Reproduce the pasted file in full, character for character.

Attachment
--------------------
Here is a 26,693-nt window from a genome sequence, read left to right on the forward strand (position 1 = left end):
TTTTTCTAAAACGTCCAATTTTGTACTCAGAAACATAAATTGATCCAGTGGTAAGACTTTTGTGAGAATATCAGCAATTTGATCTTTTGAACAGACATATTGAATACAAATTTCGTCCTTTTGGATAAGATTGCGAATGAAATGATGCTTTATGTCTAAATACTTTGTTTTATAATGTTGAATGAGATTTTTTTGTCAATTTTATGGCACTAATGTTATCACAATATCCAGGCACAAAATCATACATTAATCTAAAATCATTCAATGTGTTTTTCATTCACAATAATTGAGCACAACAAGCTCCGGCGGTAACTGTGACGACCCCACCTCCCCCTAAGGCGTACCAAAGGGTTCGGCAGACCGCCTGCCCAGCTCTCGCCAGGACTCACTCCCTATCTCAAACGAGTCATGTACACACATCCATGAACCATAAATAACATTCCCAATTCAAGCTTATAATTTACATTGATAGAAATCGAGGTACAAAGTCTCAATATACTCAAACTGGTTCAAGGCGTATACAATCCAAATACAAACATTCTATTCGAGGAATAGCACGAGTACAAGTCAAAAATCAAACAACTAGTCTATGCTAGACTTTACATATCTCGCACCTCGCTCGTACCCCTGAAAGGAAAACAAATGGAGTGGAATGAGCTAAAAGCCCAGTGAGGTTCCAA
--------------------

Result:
Here is a 26,693-nt window from a genome sequence, read left to right on the forward strand (position 1 = left end):
TTTTTCTAAAACGTCCAATTTTGTACTCAGAAACATAAATTGATCCAGTGGTAAGACTTTTGTGAGAATATCAGCAATTTGATCTTTTGAACAGACATATTGAATACAAATTTCGTCCTTTTGGATAAGATTGCGAATGAAATGATGCTTTATGTCTAAATACTTTGTTTTATAATGTTGAATGAGATTTTTTTGTCAATTTTATGGCACTAATGTTATCACAATATCCAGGCACAAAATCATACATTAATCTAAAATCATTCAATGTGTTTTTCATTCACAATAATTGAGCACAACAAGCTCCGGCGGTAACTGTGACGACCCCACCTCCCCCTAAGGCGTACCAAAGGGTTCGGCAGACCGCCTGCCCAGCTCTCGCCAGGACTCACTCCCTATCTCAAACGAGTCATGTACACACATCCATGAACCATAAATAACATTCCCAATTCAAGCTTATAATTTACATTGATAGAAATCGAGGTACAAAGTCTCAATATACTCAAACTGGTTCAAGGCGTATACAATCCAAATACAAACATTCTATTCGAGGAATAGCACGAGTACAAGTCAAAAATCAAACAACTAGTCTATGCTAGACTTTACATATCTCGCACCTCGCTCGTACCCCTGAAAGGAAAACAAATGGAGTGGAATGAGCTAAAAGCCCAGTGAGGTTCCAA